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Sermon: All Saints’ Sunday – November 2, 2014

The Rev. Dr. William Heisley

Lessons: Revelation 7:9-17; Psalm 34: 1 John 3:1-3; Matthew 5:1-12

Holy!  Holy!  Holy!  We sing it every Sunday as if it’s only a high act of praise.  But sometimes it’s as if it’s a cry of longing, a moan of despair, rather than a shout of joy.  Holy!  Is God really holy!  Is there any holiness? Can I be holy?

The despair that is at the heart of contemporary life is not new.  An ancient Latin funeral inscription has it this way: Non eram, eram, no sum, non curo. “I was not, I was, I am not, I don’t care.”  Out of the depth of our fear of the future we find a place, an island, to which we can cling for a moment’s peace, a moment’s rest.  “I don’t care.  I just don’t care.”  And it’s nothing new.

I try to keep up with the news.  And at times I find myself needing to say, I don’t care.  There’s nothing new.  Jerusalem in eternal turmoil. Civil war, this week in Burkino Faso.  Hatred.  Lonely death in a hot cell on Riker’s Island.  Ebola.  Contentious elections.  Ineffective government.  And the list is so long, so repetitive day after day, that I give up.  “I just don’t care.”  Where is holiness?  What is holy?

Samuel Beckett’s play, Waiting for Godot, is a classic of modern literature.  Beckett captured a generation’s feelings of emptiness as his two characters waited for Godot, who never came.  Empty waiting.  Joyless longing.  Craving the holy.

Today we turn our eyes to the graves of the saints who have gone before us.  And we think, “But they weren’t holy.”  They were people.  They were like us.  Empty and longing and despairing and waiting.  Waiting for God.

And yet there is today.  There is the splashing of water, a delightful reminder of our washing that shocks our nerve endings.  There is song and there is action to mark this time, this place, as a different time, a different place.  Maybe a taste of the holy?  Maybe a window into the future that God sets before us?  Maybe the saints of the past who were like us, guiding us as exemplars, as forerunners in forgiveness?

The saints whom we celebrate today, workers and sinners and failures throughout their lives just like you and me, the saints whom we celebrate today are holy.  Not because of them.  But because of God.  Not because of them, but because of the love of God in Christ Jesus that is reflected, however dimly, reflected in their lives lived in the past and their lives now lived in eternity.  And they call us to change that Latin plaint from Non eram, eram, no sum, “I was not, I was, I am not,” to Non eram, sum!  I was not, I am!

However, beset as we are by the exigencies of life, beset as we are by our powerlessness, we cannot change these things on our own. We cannot make ourselves holy.  Only the power of the Holy Spirit of God, drawing us into the heart of God’s passion for life, can do that. And today’s promise is that God is doing just that.  Exactly that.  “See what love the Father has given us, that we should be called children of God; and that is what we are.”  And there is the heart of the matter. As we bring our longings, our hopes, our dreams, our angst, to the foot of the throne of God’s grace, we receive over and over again the pledge, the sure promise, of our redemption.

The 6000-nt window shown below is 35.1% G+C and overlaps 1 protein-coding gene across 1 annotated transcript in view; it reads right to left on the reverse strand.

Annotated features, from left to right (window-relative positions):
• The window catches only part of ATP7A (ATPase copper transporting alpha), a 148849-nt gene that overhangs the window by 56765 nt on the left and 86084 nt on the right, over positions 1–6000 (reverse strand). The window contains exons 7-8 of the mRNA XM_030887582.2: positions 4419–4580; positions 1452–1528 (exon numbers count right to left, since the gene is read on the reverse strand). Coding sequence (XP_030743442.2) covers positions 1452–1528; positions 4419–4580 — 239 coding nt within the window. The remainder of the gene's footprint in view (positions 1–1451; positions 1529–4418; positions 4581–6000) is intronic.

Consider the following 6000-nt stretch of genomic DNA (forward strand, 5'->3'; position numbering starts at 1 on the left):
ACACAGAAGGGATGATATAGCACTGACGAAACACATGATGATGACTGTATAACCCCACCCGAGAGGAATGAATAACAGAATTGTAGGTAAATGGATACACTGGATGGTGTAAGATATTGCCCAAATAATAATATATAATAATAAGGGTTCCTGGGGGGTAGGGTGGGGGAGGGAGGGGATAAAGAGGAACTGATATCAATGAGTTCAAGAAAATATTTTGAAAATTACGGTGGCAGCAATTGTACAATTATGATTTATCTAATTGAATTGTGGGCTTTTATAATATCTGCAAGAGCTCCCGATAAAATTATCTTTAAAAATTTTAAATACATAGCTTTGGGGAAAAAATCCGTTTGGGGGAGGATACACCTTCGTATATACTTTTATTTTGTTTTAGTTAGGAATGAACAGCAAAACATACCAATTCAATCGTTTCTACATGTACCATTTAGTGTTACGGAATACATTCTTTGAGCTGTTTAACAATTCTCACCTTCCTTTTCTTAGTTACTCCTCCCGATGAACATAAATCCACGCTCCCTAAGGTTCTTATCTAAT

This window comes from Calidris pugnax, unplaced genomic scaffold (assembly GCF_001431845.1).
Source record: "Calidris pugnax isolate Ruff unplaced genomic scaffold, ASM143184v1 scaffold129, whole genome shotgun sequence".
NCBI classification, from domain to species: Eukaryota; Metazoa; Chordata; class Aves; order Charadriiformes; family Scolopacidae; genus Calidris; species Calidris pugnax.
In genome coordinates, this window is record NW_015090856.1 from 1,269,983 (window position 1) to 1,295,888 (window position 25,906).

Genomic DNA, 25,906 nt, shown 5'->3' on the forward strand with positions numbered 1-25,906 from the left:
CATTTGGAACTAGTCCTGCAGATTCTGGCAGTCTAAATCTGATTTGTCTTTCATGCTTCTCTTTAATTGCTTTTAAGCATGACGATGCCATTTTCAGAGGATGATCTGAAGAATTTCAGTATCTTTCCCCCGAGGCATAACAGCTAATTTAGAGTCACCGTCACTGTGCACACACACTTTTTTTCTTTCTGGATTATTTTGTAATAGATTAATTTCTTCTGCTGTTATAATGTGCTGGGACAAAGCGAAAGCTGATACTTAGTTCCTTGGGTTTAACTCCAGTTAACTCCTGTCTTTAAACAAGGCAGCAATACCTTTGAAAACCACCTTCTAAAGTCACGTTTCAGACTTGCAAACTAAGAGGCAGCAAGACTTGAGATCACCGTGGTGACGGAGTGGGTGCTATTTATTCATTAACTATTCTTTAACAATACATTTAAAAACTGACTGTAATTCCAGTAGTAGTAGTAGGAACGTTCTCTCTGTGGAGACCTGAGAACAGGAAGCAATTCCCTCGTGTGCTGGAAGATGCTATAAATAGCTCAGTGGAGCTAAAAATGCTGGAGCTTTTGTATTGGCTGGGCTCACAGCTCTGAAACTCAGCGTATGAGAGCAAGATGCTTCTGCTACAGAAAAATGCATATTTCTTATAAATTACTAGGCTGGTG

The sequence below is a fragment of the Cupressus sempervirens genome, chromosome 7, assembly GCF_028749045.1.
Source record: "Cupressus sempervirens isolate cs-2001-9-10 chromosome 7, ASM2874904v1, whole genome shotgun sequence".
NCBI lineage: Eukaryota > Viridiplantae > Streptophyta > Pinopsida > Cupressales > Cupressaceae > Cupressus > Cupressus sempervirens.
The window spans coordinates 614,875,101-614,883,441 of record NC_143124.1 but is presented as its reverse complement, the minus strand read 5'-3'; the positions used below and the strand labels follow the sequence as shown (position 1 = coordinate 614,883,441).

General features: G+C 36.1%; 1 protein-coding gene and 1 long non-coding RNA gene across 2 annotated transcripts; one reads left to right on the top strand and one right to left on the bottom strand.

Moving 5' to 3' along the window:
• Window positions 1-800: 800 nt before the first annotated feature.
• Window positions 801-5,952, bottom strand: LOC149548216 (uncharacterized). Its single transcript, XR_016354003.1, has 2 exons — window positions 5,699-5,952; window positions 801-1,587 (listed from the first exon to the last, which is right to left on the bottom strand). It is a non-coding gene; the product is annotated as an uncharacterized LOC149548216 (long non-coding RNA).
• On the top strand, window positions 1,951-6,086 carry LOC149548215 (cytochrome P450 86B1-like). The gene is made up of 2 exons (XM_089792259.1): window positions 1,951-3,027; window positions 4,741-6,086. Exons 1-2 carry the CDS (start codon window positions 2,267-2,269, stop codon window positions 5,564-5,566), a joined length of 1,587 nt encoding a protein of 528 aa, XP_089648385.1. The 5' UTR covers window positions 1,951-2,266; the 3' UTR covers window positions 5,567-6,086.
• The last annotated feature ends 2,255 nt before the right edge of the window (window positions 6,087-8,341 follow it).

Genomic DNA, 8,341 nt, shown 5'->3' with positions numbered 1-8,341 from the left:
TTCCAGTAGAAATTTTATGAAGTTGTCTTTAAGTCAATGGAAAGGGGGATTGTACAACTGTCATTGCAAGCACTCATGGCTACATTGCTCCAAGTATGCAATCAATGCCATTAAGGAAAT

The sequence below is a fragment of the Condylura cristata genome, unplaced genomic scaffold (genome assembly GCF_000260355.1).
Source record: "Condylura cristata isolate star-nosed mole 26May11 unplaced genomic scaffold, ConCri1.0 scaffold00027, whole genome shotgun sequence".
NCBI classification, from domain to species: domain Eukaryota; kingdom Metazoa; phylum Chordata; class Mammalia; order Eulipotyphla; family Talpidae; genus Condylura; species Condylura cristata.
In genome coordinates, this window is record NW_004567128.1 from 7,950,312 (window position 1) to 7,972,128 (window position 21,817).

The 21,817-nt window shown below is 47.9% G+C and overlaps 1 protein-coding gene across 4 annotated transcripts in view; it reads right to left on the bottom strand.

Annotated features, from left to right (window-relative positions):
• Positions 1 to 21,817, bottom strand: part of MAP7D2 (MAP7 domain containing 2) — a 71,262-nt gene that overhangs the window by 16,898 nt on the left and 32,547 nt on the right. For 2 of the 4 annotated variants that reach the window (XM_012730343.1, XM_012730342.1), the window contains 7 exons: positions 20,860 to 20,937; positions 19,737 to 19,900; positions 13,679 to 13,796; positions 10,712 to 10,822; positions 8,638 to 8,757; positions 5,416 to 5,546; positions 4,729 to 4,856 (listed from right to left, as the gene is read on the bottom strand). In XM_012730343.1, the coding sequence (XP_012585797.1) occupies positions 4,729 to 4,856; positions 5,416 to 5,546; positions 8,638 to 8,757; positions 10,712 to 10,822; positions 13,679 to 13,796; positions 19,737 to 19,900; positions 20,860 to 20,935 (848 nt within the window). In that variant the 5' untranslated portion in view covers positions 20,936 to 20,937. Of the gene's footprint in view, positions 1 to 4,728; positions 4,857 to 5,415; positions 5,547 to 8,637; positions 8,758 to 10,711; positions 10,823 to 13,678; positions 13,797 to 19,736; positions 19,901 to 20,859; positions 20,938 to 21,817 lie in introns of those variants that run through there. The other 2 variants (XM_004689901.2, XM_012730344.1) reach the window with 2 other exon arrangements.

I have seen it too often.  I have seen people with no center, no focus, no hope.  I have seen people who will not, cannot allow themselves to believe in the power of Jesus to love and to lead them and instead spend their lives floundering, searching, never finding.  Lost.  We do not need to be lost.  We have been found by hope incarnate and we can now whisper, and perhaps we can even sometimes shout, Non eram.  Sum!  I am!  I exist as God’s loved child, and that is all that I need.

Jesus stood before a great crowd of his followers, a great multitude of people from far and wide.  He stood there as they longed for healing, longed for wholeness, reached out to touch him in what must have been a tumultuous scene.  He looked up and said, “Blessed are the poor in spirit, for theirs is the kingdom of heaven.”  I think that the word translated as “poor” here might also be translated as “pious.”  Blessed are you who are pious.  Who look for God.  Who look reverently and live reverently and love reverently.  “Blessed are you. You will live in the kingdom of heaven.”

But that kingdom is not yet complete, not yet fulfilled.  Where is the holy?  Oh, my dear ones, the holy is the presence of the Holy Spirit breathing in our breath.  The holy is the presence of Jesus who was crucified and now lives, the presence of Jesus in our sufferings and longings, the presence of Jesus bringing us to holiness, his holiness, the only true holiness. The holy is the power of God constantly seeking to recreate us, to make us saints along with sinners of times past, sinners around the world today, sinners of the future.  Washing us and giving us the gift of holy living and calling us saints.  Ennui, despair, boredom, the powers that would kill our spirits cannot win the day.  Holy, holy, holy are you who are poor.  Blessed are you!  Thanks be to God!  Amen.